Prescribed in topical and oral forms, antibiotics like minocycline, doxycycline, erythromycin, and clindamycin kill excess skin bacteria, preventing redness and inflammation.
Azelaic acid reduces the number of keratin cells produced by the body. Keratin cells are responsible for clogging pores and sebaceous glands, leading to pimples. Not a one-trick pony, Azelaic acid has antibacterial properties, killing off microbes that feed on sebum. Salicylic acid is an exfoliating beta hydroxy acid (BHA) that keeps skin clear by dissolving pore-plugging dead skin cells.
Spironolactone (Aldactone) is used when the body produces too many androgen hormones, causing sebum overproduction. This medication blocks androgens from triggering sebaceous glands, reducing the amount of oil produced by the skin and cutting off the "food supply" for acne-causing bacteria.
Typically prescribed for moderate to severe acne that has not responded to other treatments, Isotretinoin is a vitamin A derivative. Like topical retinoids, this oral medication increases cell turnover and the breakdown of dead skin cells. It also inhibits sebum production by reducing the size and output of sebaceous glands by up to 90%.
Isotretinoin requires close physician management. Patients who could become pregnant must use two acceptable forms of birth control for one month before isotretinoin treatment, throughout treatment, and for one month following treatment. Additionally, patients must submit a negative pregnancy test each month to refill medication. All patients must participate in the iPLEDGE program.
These prescription medication regimens often include over-the-counter product recommendations to support treatment or adjunctive therapies. These recommendations are designed to promote healing and to help you get the most out of your treatment plan. For acne patients, they often include a cleanser, moisturizer, and SPF 30+ broad-spectrum sunscreen.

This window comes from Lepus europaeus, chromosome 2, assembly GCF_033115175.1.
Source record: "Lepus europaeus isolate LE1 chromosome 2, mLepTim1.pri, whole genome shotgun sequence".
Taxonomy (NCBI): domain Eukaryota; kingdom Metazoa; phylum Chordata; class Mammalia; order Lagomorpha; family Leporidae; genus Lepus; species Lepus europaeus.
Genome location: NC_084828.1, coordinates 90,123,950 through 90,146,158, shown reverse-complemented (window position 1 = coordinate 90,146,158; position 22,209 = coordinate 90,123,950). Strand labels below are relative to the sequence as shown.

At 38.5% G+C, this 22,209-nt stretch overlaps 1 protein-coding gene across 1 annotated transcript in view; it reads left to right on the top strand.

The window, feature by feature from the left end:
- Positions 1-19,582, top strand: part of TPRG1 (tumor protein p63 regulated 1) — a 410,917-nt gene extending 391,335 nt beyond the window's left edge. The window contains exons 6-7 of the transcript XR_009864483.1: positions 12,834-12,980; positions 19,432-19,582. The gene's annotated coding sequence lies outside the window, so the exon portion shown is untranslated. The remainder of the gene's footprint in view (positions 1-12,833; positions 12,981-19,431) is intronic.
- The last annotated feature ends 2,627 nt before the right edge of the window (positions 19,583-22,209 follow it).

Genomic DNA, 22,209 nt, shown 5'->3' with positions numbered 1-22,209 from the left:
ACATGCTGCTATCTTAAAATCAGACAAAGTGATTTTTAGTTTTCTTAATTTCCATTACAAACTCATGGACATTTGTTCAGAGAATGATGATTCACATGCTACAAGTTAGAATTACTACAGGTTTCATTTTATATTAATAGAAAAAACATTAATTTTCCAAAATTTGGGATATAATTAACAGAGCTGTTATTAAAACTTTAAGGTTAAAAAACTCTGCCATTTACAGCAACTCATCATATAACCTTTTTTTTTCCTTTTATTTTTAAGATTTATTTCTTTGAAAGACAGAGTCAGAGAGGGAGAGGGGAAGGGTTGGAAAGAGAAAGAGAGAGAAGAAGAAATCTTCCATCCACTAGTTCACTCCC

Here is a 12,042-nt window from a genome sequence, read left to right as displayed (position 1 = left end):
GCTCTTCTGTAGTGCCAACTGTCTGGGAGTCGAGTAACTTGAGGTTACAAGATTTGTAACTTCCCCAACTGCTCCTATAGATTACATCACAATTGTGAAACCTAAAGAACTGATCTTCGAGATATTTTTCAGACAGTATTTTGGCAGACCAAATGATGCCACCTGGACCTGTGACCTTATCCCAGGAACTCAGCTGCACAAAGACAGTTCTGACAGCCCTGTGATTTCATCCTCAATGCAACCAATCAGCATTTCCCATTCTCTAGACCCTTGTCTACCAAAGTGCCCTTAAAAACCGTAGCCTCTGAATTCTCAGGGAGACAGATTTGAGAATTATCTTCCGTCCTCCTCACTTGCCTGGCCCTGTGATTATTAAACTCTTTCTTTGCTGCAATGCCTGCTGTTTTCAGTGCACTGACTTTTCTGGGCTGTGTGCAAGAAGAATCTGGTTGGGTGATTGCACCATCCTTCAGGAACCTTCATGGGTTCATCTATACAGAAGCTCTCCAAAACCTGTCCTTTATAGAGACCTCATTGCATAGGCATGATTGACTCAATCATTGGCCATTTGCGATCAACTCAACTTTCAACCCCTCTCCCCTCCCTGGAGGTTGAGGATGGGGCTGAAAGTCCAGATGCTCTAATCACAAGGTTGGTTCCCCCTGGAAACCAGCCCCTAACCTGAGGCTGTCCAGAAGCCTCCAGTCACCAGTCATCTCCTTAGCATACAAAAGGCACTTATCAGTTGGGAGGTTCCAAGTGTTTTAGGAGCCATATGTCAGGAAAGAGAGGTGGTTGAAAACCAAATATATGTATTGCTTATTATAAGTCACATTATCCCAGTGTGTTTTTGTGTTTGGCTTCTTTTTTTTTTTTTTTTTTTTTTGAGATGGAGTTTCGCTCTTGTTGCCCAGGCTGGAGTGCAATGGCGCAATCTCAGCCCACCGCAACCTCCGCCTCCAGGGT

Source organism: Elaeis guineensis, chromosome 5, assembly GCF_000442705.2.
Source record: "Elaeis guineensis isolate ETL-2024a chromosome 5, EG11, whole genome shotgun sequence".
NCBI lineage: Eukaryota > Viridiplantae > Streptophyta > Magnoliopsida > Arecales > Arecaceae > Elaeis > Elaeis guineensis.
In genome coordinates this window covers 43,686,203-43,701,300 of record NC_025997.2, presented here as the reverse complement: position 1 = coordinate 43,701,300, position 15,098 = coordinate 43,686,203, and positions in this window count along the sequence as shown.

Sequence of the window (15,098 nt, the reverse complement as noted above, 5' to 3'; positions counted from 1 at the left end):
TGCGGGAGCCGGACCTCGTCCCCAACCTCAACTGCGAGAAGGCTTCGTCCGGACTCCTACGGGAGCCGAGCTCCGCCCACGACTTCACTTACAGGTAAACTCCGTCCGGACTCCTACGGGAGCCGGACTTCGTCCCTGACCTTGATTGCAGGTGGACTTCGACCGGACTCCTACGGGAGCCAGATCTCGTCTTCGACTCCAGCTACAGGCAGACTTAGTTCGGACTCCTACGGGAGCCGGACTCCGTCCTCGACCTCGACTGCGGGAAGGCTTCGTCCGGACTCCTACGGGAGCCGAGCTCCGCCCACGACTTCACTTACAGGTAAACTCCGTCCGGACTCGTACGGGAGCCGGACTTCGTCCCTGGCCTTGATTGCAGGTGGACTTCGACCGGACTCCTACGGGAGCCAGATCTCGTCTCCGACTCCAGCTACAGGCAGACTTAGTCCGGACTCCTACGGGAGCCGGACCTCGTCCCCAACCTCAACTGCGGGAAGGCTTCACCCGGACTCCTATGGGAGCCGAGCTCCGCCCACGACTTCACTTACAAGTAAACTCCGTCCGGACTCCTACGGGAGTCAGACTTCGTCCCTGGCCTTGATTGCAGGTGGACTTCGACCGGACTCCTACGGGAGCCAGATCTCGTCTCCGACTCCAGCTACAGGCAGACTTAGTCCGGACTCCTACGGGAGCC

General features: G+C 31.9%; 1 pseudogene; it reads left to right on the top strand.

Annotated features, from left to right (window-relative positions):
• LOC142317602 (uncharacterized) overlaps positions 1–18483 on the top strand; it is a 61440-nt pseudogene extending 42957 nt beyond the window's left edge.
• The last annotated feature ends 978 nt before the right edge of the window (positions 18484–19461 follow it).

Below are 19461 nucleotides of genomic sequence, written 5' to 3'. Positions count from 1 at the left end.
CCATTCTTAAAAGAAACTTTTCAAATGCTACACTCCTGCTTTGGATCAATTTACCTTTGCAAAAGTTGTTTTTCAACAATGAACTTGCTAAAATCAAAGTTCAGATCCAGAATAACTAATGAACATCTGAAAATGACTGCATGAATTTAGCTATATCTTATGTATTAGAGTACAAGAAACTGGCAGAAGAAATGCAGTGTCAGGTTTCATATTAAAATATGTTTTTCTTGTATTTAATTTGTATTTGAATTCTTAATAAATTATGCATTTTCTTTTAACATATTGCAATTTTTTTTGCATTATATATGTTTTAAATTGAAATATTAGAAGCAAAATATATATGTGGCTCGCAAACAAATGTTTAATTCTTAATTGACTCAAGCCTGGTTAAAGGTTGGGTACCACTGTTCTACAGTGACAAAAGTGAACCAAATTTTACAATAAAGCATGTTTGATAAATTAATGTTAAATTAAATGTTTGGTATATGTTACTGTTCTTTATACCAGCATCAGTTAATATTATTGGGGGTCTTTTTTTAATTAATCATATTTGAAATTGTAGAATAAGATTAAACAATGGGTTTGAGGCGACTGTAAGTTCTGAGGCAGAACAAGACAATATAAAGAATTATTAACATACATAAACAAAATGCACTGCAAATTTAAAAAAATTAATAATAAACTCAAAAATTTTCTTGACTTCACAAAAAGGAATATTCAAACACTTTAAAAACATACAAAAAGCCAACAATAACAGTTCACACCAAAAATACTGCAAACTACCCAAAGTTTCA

Lifestyle changes can proactively improve skin health. You can promote healing by:
Practicing Skin-Smart Sleep. Remove all makeup and ensure hair is kept off of the face before you go to bed.
Choosing makeup, skincare, and hair care products that are labeled non-comedogenic. Non-comedogenic products are designed not to clog pores or contribute to acne breakouts. Formulated with ingredients that are less likely to cause irritation or pore blockage, they are ideal for those with acne-prone skin.
Taking note of your breakouts with a skin diary. Record foods, products, situations, and time frames during which you break out. Journaling can help you and your dermatologist better understand your acne.
Protecting your skin with SPF 30+ and physical barriers like wide-brimmed hats. While skin cancer prevention is always necessary, shielding your face from harmful rays is critical when taking medications that increase light sensitivity. Sun protection helps prevent dark marks, called post-inflammatory hyperpigmentation or PIH, from forming in places where acne nodules have healed.
Have adult acne? You're not alone.
Two-thirds of acne patients are adults. With different root causes and a multitude of options, understanding who can help address your skin concerns, how to get the medical care you need, and what the next steps are can be challenging. Without treatment, adult acne will persist, infections become possible, and scarring or post-inflammatory hyperpigmentation could occur or worsen.
DermatologistOnCall offers a convenient and time-saving solution without sacrificing clinical quality. With just a few clicks, you can submit an online visit to a board-certified dermatologist. Within 48 hours, you'll receive a personalized treatment plan, and your dermatologist will send any necessary prescriptions to the pharmacy of your choice. Don't let acne hold you back; start your online visit with DermatologistOnCall today and take the first step towards clear, healthy skin.